A Chronicle of Our Trip to Lago Maggiore

Madison Qualy
June 12, 2015

My first field trip with IES was this week to Lago Maggiore in Stresa, Italy. We traveled by train- and because I had already been on a train after the infamous Malpensa airport experience, I walked on to the platform with the swagger of a seasoned veteran. We got on the train and sat down but were quickly informed that we were seated in first class with second class tickets. So much for ‘seasoned veteran’… but they let us stay in first class because the train wasn’t full.


After arriving (in some bougie first class style) to Stresa, we stopped for a quick coffee. I may have a future post in the works dedicated specifically to coffee (am I going too far here?) because it is always amazing and so cheap! In the U.S. I’m constantly breaking the bank for a Starbucks (Sixbucks?) and am typically disappointed because its bitter, burnt, and the barista is usually a brat. In Milan I haven’t paid more than 1 € for an expertly crafted espresso that is handed to me with a smile (but maybe they’re just smiling because my Italian is so bad? Whatever at least I’m trying.)


From Stresa we took a boat to Isola Madre where we visited the botanical gardens. The views there are as picturesque as one can imagine, and juxtaposed with the colorful architecture and deep blue water I swear the scenery came straight out of a Borromean Islands Pinterest board. We walked through quaint villas and lavish gardens and saw loads of exotic birds. All the native Italians walking by us shooed these striking, parakeet-looking aviates away as if they were pigeons.  Meanwhile I compared this wildlife to that of my lake house in Missouri (squirrels) and decided I’m definitely never leaving Italy.


We boated to Isola dei Pescatori for lunch, where I ordered the recommended white fish because why not order fish on the ‘Island of the Fishermen’? We took a quick look around the little island then boated to Isola Bella to tour the Palazzo di Borromeo: the grand residence that Carlo III of the aristocratic Borromeo family built in dedication to his wife, Isabella D'Adda. She is also the namesake of Isola Bella. Angelo Crivelli of Milan constructed the house and landscaped its marvelous gardens. The house is now a museum that displays the family’s art and heirlooms. Every room is decorated immaculately from floor to ceiling and each window is equipped with a balcony looking onto the strikingly beautiful lake.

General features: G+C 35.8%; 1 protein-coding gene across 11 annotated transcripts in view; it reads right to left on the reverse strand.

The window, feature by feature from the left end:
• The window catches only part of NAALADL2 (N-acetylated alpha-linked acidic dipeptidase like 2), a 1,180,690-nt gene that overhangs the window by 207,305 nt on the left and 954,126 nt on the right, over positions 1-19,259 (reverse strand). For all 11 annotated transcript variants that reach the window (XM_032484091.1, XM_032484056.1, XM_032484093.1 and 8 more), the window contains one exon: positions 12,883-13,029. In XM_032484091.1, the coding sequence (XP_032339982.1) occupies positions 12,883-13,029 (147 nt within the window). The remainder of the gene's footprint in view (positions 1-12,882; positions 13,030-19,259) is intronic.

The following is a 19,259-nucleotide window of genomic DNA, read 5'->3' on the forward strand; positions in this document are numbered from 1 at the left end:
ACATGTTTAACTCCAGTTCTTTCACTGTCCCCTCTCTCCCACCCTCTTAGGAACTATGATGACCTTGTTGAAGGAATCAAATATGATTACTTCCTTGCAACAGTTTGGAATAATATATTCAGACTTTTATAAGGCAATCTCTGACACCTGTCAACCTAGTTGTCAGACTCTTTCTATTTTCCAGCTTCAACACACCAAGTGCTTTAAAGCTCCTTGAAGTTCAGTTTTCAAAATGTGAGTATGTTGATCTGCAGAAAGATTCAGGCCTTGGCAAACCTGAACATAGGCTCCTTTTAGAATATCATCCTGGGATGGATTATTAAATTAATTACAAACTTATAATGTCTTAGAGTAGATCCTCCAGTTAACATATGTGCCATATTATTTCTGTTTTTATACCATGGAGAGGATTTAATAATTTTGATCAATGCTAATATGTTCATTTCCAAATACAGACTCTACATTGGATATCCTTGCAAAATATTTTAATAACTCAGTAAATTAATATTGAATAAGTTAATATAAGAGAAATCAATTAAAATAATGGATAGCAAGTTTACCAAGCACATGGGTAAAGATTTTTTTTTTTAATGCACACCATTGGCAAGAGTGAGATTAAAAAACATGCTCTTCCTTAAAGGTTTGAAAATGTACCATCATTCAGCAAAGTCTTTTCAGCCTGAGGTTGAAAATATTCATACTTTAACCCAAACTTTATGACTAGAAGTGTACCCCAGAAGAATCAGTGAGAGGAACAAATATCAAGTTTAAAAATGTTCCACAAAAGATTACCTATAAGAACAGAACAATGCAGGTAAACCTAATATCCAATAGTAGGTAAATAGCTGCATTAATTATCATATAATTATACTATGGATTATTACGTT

After a tour of the exquisite gardens we found a staircase leading directly into the lake, where we swam in crisp water to cool off. Next to the staircase there was a tall brick wall, and as a group of around 50 twenty-something’s, our obvious first thought was to jump from it. What a fitting and classy thing to do after leaving the classiest establishment I have ever stepped foot in! Once again, the native Italians looked at us as if we had 80 heads- apparently people do not jump off this wall. But oh well we did it for the experience and it made for a sick insta (someone please stop me now that was absolutely too much).


After an amazing day on the lake, every one of us passed out on the train home (well everyone except the guy who took pictures of us all sleeping…), because us Americans aren’t used to walking so much. (Note to Americans: walk more. Italians eat a lot but aren’t fat. That’s living the dream!)


Milan- stay classy, because you know we didn’t on Lago Maggiore.




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Madison Qualy

<p>I&#39;m Madison Qualy- a swimmer at the University of Miami. Saint Louis bred me; Miami deals with me. I am a junior, double majoring in Ecosystem Science and Policy and Marine Affairs, and minoring in Spanish. I hope to attend law school and practice environmental law. I love sports, animals, and wine. Follow all the tomfoolery I get into in Milan via my posts!</p>

2015 Summer 1, 2015 Summer 2
Home University:
University of Miami
Environmental Studies
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